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Walking for transport at least once a week may help some older people live longer: study

Monash University 3 mins read

Older adults who walked for transport instead of taking a car, at least once a week, lived longer than those who didn’t, Monash University-led research has found.

 

Published in BMJ Public Health, the observational study looked at transport-related walking, which is walking for a specific purpose, such as to a medical appointment or to shop, instead of using motorised transport.

 

Transport walking is undertaken as a means of transport and is different from other types, such as recreational walking, which was not assessed in this study.

 

In participants with a mean age of 75 years, walking for transport at least once a week was associated with about 25 per cent lower risk of all-cause mortality compared to not walking for transport purposes.

 

The results emphasise the importance of public awareness about the benefits of creating safe neighbourhood environments that promote walking for transport.

 

Researchers examined the frequency of transport-related walking and mortality in 11,539 initially healthy Australian participants aged 70 and older, enrolled in the ASPREE* project.

 

First author and Monash University School of Public Health and Preventive Medicine PhD candidate Shivangi Shah said earlier research had already established that walking undertaken as a means of transport may prolong the lives of younger and middle-aged adults.

 

Ms Shah said until now, evidence about transport walking in initially healthy older adults, free of cardiovascular disease, dementia, and independence-limiting physical disability, was scarce.

 

“It’s important to engage in any type of physical activity, and building muscle strength and healthy bones through physical activity are especially important as we age to help improve our balance and prevent falls,” she said. “Our results suggest that walking for transport will have health benefits for older people.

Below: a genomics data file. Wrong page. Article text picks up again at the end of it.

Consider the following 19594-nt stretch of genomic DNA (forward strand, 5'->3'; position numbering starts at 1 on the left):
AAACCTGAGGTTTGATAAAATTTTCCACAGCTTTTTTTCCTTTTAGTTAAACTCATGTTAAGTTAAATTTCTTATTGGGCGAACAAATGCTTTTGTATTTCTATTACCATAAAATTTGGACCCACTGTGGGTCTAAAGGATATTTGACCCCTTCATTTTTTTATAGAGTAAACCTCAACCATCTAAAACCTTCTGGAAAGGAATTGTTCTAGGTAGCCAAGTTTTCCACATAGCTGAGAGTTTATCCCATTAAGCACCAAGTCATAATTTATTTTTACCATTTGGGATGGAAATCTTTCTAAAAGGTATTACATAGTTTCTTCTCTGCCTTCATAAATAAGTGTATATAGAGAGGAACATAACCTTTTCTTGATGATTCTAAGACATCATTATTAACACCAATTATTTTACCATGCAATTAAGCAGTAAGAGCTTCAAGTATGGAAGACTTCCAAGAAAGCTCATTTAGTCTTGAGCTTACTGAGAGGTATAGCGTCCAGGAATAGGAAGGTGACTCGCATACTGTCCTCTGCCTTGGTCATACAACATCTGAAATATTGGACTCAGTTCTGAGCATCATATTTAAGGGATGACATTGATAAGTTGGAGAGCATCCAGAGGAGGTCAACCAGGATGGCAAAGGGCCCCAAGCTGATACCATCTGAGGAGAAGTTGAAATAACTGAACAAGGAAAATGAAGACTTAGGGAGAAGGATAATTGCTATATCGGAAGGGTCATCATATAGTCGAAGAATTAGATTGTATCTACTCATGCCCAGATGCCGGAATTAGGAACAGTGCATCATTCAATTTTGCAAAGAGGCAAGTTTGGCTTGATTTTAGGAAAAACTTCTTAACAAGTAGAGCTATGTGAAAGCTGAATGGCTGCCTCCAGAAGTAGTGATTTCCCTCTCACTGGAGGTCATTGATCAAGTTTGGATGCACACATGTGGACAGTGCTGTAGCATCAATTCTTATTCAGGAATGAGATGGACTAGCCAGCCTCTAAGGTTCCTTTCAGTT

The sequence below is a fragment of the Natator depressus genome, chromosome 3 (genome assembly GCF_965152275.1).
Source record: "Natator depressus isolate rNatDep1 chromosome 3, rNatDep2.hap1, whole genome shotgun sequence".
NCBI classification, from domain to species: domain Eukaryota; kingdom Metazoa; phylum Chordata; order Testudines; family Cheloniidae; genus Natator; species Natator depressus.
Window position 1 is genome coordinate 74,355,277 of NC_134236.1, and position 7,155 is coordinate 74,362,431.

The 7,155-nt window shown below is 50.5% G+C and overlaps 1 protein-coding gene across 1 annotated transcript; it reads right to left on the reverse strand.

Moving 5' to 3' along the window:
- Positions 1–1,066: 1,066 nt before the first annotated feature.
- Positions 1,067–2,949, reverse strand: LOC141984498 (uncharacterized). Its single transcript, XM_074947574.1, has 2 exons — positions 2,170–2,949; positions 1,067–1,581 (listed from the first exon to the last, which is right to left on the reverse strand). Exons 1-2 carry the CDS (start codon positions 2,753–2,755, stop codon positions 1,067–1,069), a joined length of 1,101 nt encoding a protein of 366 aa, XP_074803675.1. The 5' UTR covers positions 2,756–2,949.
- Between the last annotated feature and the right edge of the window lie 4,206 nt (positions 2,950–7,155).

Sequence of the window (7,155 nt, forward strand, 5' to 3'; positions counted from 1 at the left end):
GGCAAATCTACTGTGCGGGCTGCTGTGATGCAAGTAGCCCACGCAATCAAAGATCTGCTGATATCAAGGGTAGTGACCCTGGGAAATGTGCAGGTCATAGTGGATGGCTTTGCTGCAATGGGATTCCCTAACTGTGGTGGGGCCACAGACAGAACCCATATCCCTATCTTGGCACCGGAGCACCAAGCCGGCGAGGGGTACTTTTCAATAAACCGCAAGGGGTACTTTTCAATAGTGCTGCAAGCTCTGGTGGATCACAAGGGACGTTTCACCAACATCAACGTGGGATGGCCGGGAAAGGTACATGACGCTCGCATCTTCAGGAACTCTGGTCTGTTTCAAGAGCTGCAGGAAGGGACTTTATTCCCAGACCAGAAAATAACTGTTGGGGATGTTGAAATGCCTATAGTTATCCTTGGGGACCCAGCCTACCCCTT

“Any move is a good move. Even one extra minute is better than nothing. But physical activity does need to be tailored to each person’s capacity. If you have any doubts, talk to your GP.”

 

Participants self-reported their frequency of transport-related walking as either: never, rarely/once a week, more than once a week, or every day. Almost half (44.1 per cent) engaged in transport-walking every day, 31.5 per cent more than once a week, 21.7 per cent rarely/once a week, and 2.7 per cent never did it.
It is likely that the greatest health benefit may be achieved by people who move from never engaging in walking for transport to walking rarely or once a week for transport. Past studies have shown that the greatest improvement in health status is seen when taking people who are doing no activity to doing some physical activity.

In this study, compared to those who never walked for transport, the risk of all-cause mortality was shown to be lower for those who walked for transport: rarely or once a week (down 27 per cent), more than once a week, (24 per cent), and every day (26 per cent).

The analysis was adjusted for age, sex, education, smoking, alcohol consumption, living status, rurality, household income, socio-economic status, chronic conditions, body mass index and overall physical activity levels.

Senior author Associate Professor Danijela Gasevic, from Monash University’s School of Public Health and Preventive Medicine and the University of Edinburgh, said the results underlined the importance of good public infrastructure and government campaigns to promote healthy lifestyles.

 

“Walking and physical activity generally are really important for our health and wellbeing, they have environmental and economic benefits, and they can help build social and community connections,” Associate Professor Gasevic said. “Transport walking is simple, free and does not need specialist training, making it sustainable and accessible for older people.

 

“However, to walk more for transport, we really need good infrastructure for walking – paths and roads connecting places and spaces; and safe environments.

 

Co-author Professor David Dunstan, who is Head of the Baker-Deakin Department of Lifestyle and Diabetes at the Baker Institute and Deakin University, said being physically active was important for good health.

 

“Our bodies need to accumulate as much movement in as many ways as possible on a daily basis, since it is well known that this movement can enhance many of the body’s regulatory processes, such as blood flow and the control of blood sugars,” Professor Dunstan said.

 

*About ASPREE
ASPREE (ASPirin in Reducing Events in the Elderly) was a large primary prevention aspirin trial in more than 19,000 participants in Australia and the US, mostly aged 70 years and older, and continues today as a longitudinal study.  Most ASPREE participants, who self-reported transport-related walking in the ALSOP (ASPREE Longitudinal Study of Older Persons) questionnaires sub-study, did so within 6-9 months of enrolment. The ASPREE project is funded by the National Institutes of Health (USA) and the NHMRC (Australia) and is led by Monash University in Australia and the Berman Center for Outcomes & Clinical Research in the US. Visit: https://aspree.org/aus/ 

 

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